A brand in a can and, later, conveniently in sticks, but also a word—crisco—
applying to any shortening, any oil teased from its natural state to stay solid
at room temp. Used with a peppering of coffee grounds to fry chicken,
or with ice water to roll flat a pie crust, or in her cornbread, made the only right way:
with buttermilk, in a skillet cured and cast iron.
Crisco, the first shortening made from plants, mostly cottonseed up from delta
labor and heat, the first shortening entirely free of slaughter, the hog she remembered
hung upside-down, the six-inch stick knife that made an animal
flesh, the come-along jack that hoisted what was now carcass
into a cauldron of boiling water and lye, the bell scraper that teased a body from
its own bristle, teased it right out of its own skin.
A Depression-Era cure-all—for ashy elbows, for rusty skates, for squeaky hinges and cracked
heels and cuticles and psoriasis and bicycle chains.
Back then, there wasn’t much Mama could afford, so her mama bought Crisco for most
anything that needed attention, a bit of moisture, a dab of grease.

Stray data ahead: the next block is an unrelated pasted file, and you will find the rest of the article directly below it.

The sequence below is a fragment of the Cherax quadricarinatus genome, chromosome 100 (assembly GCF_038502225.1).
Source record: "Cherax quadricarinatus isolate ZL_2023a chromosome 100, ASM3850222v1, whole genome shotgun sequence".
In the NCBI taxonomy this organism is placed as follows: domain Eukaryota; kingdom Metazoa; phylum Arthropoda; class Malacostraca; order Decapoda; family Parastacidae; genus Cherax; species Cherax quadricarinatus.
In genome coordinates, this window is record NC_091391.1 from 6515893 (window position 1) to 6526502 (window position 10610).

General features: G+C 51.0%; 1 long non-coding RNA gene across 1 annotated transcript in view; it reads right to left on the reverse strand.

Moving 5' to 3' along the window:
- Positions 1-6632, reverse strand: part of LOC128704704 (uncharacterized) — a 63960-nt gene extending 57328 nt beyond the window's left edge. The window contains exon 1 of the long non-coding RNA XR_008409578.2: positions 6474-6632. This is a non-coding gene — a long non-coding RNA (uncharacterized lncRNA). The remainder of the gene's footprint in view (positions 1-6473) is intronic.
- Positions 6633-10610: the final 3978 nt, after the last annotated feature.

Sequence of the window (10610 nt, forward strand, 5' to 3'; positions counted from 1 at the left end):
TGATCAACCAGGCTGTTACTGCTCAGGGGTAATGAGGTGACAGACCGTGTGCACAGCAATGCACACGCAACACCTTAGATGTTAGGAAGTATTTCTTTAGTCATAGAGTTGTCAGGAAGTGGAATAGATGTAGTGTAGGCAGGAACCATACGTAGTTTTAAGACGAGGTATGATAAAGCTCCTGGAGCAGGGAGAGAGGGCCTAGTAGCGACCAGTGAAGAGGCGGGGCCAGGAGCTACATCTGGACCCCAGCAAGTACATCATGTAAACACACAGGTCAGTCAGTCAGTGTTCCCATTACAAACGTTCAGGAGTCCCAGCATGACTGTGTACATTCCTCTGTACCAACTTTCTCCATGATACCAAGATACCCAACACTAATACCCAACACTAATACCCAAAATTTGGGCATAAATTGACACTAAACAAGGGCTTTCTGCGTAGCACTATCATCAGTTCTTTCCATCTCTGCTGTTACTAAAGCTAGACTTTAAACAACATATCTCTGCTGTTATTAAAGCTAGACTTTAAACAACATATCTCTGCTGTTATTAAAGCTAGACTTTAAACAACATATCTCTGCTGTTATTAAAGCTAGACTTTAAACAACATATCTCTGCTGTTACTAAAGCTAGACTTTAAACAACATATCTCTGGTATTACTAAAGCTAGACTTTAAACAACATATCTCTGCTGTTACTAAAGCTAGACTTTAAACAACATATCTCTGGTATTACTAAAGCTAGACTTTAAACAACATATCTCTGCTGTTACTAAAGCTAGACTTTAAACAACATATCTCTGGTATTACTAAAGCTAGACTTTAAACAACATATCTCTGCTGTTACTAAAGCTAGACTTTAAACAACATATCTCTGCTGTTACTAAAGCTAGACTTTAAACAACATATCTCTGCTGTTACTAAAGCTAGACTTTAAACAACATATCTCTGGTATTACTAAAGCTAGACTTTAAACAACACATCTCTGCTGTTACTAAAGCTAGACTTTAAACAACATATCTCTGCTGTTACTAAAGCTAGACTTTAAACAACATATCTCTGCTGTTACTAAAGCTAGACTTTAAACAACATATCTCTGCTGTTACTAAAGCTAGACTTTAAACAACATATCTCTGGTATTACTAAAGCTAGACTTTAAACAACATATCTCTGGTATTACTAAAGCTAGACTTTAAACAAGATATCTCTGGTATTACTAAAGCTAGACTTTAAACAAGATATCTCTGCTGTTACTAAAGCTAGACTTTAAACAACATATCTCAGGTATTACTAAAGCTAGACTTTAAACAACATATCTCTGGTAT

Crisco, because Fanny says you have to wear your husband out, and sometimes
you might be counting the petals on rose wallpaper, but you best pretend,
Just put a little shortening up there, she said,
he’ll never know the difference.
Monroe said to her once: Fanny, what do you think a man
thinks about all day? Beans and cornbread?
For her, Crisco popped and pocked tiny round burns
down both arms, Crisco sizzled and charred
and started a full-on grease fire only
salt could put out.
Crisco clogged her pores and dulled the walls;
Crisco slowly filled the delicate tubes leading in and out of
But for now, say it is evening, the kids are outside playing
kick the can, the floor mopped, the dishes done,
she is bone-tired, ankles swollen, but she opens
the tin, uses two fingers to slide a dollop in.